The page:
ICDR Groups

ICDR achieves its mission through the coordinated effort of an Executive and 11 ICDR-Groups (see organizational chart).

There are 8 ICDR-Groups that steward our international partnerships:

ICDR has a student-led group with representation from all rehabilitation departments, in order to build capacity among the next generation of advocates:

What it means to be an ICDR group:

Terms of Reference

as presented in the ICDR Community meeting, Oct. 18, 2023

Background and Rationale

  • Part of the strategic plan development process
  • Given the diversity of groups, there is a need for a basic common criteria
  • Facilitate the creation of additional groups
  • Support groups’ operations

8 criteria that define an ICDR group

  1. Purpose
  2. Scope 
  3. Membership
  4. Roles & Responsibilities
  5. Decision making
  6. Communication
  7. Financial rules
  8. Branding guidelines

1. Purpose of the group

The reason the group exists must be clear and concise

E.g. the purpose of a group could be to facilitate the exchange of knowledge and expertise between researchers in Canada and a given country around disabilities and rehabilitation.

2. Scope of the group

ICDR three pillar activities:

  • education
  • service
  • research

Group activities:

  • Must be defined by both what the group does AND does not do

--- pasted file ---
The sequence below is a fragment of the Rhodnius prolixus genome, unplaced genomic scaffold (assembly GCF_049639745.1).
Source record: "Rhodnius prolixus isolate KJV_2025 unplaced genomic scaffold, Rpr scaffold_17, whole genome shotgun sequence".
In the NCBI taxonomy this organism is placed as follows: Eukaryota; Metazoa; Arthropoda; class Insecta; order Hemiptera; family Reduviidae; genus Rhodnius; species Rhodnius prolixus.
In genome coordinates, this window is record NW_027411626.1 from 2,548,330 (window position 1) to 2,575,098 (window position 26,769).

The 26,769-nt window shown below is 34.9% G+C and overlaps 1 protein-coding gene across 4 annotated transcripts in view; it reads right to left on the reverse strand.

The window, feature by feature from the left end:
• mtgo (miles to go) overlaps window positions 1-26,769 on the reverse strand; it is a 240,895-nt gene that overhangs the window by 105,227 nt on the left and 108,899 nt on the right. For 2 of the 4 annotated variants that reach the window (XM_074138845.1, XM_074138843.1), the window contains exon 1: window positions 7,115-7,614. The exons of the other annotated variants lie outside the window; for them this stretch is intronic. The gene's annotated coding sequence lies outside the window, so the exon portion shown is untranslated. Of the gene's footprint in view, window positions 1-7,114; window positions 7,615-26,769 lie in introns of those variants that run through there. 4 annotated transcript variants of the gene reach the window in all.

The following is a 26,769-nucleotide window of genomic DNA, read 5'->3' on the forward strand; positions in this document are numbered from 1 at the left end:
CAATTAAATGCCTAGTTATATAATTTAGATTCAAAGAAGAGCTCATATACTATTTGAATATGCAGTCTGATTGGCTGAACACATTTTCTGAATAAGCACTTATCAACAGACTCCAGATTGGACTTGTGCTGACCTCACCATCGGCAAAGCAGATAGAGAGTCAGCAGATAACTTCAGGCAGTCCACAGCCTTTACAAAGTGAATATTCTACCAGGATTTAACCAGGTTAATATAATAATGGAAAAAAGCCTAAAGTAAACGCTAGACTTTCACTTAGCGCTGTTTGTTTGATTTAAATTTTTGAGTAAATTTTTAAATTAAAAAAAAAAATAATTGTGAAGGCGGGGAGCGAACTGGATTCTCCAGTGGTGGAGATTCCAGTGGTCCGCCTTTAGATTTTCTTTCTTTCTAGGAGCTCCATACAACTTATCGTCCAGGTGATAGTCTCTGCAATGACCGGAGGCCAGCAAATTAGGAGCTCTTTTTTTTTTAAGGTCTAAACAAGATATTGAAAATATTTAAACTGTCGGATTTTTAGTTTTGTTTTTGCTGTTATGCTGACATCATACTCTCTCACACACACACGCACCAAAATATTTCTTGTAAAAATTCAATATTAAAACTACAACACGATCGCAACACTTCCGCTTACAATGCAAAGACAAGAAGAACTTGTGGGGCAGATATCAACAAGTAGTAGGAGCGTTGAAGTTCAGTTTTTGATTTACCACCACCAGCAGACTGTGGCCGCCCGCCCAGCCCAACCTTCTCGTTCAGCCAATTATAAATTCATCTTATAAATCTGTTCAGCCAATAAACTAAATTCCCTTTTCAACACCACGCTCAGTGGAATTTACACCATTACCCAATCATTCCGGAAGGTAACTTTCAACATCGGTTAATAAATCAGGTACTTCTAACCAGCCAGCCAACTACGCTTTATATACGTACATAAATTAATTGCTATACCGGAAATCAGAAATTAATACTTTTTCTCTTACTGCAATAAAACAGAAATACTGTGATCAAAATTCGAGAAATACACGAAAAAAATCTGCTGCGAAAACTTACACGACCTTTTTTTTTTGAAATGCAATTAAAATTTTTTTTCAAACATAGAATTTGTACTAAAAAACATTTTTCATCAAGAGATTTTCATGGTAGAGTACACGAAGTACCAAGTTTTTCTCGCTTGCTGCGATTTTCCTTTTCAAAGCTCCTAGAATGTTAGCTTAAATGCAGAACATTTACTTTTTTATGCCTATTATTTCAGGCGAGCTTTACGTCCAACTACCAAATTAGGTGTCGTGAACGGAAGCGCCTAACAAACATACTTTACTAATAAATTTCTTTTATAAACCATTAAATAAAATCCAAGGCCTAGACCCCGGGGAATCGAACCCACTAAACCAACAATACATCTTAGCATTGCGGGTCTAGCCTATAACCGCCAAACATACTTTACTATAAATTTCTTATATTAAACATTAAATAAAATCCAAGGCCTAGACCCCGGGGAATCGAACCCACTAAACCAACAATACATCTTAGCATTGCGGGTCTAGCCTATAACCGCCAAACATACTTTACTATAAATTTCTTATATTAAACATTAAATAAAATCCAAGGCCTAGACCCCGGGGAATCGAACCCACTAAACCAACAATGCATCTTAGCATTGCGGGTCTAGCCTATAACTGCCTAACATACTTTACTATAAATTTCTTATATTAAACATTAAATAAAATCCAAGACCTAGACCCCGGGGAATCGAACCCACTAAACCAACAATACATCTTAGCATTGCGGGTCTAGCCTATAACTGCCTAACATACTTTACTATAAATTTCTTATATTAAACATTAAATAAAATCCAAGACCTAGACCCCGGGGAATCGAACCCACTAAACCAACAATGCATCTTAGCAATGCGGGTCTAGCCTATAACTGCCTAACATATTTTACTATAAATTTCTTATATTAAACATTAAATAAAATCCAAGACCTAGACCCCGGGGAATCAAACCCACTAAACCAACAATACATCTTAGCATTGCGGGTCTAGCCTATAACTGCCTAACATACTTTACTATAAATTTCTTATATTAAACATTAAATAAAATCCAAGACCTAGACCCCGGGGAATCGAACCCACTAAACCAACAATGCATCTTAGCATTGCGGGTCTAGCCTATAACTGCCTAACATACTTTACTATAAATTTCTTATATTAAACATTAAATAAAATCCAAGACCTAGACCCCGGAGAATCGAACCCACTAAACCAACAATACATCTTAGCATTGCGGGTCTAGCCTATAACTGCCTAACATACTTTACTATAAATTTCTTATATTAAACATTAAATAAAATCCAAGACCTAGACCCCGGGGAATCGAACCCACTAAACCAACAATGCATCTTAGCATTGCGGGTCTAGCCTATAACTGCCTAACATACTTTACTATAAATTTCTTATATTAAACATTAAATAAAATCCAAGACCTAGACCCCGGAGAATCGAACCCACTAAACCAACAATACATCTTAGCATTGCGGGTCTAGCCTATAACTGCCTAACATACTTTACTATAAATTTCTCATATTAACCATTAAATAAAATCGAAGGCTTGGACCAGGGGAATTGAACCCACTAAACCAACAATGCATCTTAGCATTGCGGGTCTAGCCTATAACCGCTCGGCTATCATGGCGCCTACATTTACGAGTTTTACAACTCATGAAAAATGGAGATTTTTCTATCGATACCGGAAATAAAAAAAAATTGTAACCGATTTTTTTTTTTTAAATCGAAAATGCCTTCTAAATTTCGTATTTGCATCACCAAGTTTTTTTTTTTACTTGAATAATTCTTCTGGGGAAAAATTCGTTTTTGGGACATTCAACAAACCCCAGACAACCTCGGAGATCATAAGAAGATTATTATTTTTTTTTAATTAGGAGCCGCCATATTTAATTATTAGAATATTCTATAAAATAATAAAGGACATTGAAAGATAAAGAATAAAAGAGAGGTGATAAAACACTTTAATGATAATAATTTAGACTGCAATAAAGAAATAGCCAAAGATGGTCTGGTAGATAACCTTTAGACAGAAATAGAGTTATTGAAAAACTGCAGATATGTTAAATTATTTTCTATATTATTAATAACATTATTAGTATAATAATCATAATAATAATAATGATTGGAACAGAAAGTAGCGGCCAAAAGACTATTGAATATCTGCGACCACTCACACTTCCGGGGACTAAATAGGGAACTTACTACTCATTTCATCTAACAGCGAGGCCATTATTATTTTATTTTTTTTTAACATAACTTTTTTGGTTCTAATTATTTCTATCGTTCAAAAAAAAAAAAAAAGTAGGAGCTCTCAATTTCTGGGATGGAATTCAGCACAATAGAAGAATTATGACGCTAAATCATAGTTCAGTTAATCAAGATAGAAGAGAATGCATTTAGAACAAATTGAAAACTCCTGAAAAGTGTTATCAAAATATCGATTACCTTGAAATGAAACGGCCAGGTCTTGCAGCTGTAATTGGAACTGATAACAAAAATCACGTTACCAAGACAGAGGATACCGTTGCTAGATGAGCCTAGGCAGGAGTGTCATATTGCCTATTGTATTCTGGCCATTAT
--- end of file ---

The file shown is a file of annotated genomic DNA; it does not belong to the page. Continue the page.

• Boundaries can often be blurred, but groups should strive to be specific as to what they centre their practices on 

Minimum expectation for an ICDR group to engage in at least one of the pillar activities

E.g.  events such as fundraising, research projects, symposia, conferences, and capacity-building events represents one of the pillars 

3. Membership of the group

Define requirements for group adhesion

  • Each group must have steps required in order to become a member
  • These steps are to be clear, objective, non-discriminatory, inclusive, and aligned with ICDR policies.

4. Roles and responsibilities of group members

Defines the members activities and contribution to the group

Role and responsibilities of group leadership are to be clear and specific

At a minimum, each group should have: a chair and a vice-chair finance

  • Number of vice-chairs will vary based on size and complexity of activities

5. Decision-making process for the group

How decisions are made within groups

Clear and transparent process, either by consensus or majority vote

6. Communication process

Defines what communication platforms to use and how often they need to communicate with each other

Clear and efficient

Meet at least once every 6 months

Communication means are to be appropriate to each group (e.g. email, WhatsApp)

7. Financial rules

How funds are managed, collected and spent

Clear and accountable process

Traceable and aligned with the University of Toronto’s financial regulations

  • See guidelines here
  • These guidelines are not meant to be a control mechanism but as a set of regulations that are set by the University to be followed. 

Help groups remain sustainable and  protect reputation (groups, ICDR and the University of Toronto)

8. Branding guidelines

How a group presents itself

Consistent and professional

Adherence to regulations around the use of UofT name logo

  • See guidelines here